This fairy-tale, neo-Gothic church in the Azores is a world of magical realism.
At the edge of the tropical tree line of Lagoa das Furnas there is a charming lake in the middle of São Miguel Island. Emerging from this fairytale landscape is the slim tower of a neo-Gothic church that dates to 1882. What began as a testament to the ailing wife of a wealthy Azorean gardener and amateur botanist, ended up as one of the most evocative churches in the whole archipelago.
Capella de Nossa Senhora das Vitórias, Chapel of Our Lady of Victories, was intended to honor Maria Guilhermina Taveira de Brum da Silveira, the wife of a local landowner named José Do Conto. She had fallen tragically and terminally ill, and her husband took it upon himself to create this magical lakeside chapel. Calling on his renowned design and landscaping talents, despite the structural elements the whole endeavor feels more like the soft-focus of magical realism than hard-edge gothic.
Do Conto didn’t actually finish the work himself, but compelled it to be done before he passed away in 1898. Living to see its completion, his wish to be buried next to his wife was fulfilled, and both are there in the Chapel. There are 18 windows, mostly filled with bright stained glass that shine down colorful gospel depictions on the couple’s final resting place.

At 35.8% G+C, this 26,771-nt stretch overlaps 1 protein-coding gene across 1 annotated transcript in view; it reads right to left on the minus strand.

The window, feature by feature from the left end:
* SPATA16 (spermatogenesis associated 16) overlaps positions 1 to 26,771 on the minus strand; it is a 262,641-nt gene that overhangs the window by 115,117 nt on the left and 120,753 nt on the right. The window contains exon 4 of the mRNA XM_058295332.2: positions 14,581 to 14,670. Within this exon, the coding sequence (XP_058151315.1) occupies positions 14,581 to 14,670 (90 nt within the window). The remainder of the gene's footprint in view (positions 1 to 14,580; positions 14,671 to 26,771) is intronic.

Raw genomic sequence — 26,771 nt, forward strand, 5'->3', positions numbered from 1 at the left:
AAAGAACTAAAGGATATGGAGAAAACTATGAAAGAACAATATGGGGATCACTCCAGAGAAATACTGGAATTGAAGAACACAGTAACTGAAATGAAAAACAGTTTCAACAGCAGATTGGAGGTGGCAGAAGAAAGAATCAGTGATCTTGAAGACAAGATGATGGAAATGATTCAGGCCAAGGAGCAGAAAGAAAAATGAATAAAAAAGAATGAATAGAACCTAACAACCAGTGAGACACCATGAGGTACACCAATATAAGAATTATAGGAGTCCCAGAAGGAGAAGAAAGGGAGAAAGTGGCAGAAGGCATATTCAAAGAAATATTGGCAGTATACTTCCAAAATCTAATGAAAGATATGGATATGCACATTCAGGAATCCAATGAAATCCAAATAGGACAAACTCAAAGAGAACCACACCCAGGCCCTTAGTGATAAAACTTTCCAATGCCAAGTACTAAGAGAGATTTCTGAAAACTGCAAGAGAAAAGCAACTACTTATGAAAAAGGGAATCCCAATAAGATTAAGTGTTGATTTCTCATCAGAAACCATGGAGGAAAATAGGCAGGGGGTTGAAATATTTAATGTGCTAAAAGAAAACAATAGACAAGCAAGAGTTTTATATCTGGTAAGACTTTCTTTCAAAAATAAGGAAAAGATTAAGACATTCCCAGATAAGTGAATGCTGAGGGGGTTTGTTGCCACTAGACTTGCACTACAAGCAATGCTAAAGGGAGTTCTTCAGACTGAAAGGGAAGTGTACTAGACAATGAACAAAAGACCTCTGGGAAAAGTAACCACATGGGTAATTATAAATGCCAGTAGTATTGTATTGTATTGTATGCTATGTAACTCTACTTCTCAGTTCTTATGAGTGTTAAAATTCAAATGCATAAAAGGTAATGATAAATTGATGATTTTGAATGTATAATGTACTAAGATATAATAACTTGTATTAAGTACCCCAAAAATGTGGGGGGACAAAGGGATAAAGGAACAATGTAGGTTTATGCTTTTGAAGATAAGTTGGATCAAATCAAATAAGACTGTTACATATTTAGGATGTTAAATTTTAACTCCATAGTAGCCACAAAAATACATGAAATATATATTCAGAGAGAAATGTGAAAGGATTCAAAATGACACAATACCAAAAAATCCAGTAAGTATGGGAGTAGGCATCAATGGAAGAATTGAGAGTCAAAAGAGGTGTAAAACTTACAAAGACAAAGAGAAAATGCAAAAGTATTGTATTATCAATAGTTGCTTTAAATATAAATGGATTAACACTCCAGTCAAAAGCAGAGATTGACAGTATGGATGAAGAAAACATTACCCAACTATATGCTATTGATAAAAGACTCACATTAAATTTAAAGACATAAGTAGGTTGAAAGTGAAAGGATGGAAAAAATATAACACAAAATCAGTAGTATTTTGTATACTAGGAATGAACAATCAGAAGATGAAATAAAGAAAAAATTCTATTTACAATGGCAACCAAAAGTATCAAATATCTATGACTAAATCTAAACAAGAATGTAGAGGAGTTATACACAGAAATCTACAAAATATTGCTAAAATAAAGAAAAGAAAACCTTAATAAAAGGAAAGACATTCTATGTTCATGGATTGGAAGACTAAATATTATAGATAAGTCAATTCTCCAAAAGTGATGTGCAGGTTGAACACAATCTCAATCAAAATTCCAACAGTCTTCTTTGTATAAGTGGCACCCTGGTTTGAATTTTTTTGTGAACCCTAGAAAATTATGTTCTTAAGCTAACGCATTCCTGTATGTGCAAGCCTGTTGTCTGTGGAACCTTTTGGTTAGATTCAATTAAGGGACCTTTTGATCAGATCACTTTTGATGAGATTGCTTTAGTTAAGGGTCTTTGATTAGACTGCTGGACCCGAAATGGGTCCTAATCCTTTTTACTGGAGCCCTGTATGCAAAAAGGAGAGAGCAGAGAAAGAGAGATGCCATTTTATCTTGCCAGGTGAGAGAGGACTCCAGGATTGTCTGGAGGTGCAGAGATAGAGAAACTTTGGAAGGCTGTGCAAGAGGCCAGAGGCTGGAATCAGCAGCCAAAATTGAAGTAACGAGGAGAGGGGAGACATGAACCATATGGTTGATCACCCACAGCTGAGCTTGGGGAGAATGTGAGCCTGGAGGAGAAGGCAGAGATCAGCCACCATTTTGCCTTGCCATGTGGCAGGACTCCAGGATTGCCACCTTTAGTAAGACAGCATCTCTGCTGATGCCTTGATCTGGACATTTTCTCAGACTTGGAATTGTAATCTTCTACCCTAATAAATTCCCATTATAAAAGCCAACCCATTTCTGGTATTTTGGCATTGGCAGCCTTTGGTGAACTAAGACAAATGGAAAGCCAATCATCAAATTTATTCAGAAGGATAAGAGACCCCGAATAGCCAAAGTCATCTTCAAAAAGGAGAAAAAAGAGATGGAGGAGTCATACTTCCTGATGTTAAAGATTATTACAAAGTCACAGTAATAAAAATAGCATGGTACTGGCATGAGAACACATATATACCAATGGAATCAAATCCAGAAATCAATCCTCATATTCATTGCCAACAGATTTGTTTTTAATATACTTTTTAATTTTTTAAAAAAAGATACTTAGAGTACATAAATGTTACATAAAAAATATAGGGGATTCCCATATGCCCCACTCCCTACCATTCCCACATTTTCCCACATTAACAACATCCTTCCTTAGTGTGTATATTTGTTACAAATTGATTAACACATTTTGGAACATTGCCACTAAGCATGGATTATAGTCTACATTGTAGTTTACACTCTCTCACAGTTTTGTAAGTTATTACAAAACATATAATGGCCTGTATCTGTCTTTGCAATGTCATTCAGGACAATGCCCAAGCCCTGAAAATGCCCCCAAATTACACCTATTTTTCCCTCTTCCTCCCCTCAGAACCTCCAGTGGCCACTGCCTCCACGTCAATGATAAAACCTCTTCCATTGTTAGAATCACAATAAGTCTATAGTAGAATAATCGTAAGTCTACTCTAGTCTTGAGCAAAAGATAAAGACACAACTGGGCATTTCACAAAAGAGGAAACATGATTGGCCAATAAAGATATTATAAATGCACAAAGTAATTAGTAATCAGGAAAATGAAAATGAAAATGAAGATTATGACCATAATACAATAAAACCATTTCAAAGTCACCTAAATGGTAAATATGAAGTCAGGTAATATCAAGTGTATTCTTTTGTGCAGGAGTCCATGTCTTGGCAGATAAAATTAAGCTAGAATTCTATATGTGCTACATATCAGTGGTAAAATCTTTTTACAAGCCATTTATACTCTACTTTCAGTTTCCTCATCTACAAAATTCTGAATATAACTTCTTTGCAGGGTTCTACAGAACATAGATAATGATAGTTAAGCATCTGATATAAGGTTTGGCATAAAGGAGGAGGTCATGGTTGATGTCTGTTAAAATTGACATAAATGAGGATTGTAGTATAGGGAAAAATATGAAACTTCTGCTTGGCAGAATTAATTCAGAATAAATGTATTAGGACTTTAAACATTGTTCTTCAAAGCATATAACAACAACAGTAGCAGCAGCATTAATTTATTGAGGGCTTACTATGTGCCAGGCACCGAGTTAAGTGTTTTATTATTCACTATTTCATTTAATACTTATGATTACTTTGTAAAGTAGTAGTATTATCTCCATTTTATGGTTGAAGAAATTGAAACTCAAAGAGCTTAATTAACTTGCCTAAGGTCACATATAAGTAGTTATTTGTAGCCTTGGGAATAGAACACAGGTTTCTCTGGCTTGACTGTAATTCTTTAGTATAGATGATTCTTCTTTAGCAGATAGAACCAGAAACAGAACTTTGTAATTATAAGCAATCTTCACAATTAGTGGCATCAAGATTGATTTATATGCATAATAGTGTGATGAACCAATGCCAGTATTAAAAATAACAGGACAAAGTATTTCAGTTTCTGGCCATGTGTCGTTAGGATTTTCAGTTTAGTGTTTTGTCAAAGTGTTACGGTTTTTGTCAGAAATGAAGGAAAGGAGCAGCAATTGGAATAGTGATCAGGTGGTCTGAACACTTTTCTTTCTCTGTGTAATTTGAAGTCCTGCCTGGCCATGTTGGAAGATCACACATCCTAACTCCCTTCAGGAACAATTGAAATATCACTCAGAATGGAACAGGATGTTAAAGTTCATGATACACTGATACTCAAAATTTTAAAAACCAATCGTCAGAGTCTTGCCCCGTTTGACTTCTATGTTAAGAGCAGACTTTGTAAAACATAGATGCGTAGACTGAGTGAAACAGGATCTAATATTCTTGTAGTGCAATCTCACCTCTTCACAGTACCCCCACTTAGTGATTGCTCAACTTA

There are no services held here, which gives it an ancient, abandoned, and even timeless feeling as the natural elements take over. It stands like an old tree, firmly rooted and infused into the forest. Between the Chapel, the gardens, the lake, and the surrounding mountains, it stands out as one of the most endearing and rustic places in the Azores.
Many hundreds of years before the development of modern science as we know it, people made incredible strides in understanding the world around them by developing groundbreaking scientific instruments. Sometimes made with primitive materials and limited resources, these technological tools helped people make remarkably accurate and advanced calculations and observations—paving the way for today’s observatories, clocks, and computers.
These mechanisms, some of which date back as far as 5,000 years ago, were developed on different continents by a wide range of cultures—from advanced metallurgy in India to the influential astronomical calendars of the ancient Maya. Amazingly, some of these ancient scientific instruments have been preserved through the millennia, and can be visited today. Each provides a window into how our ancestors made sense of the world around them.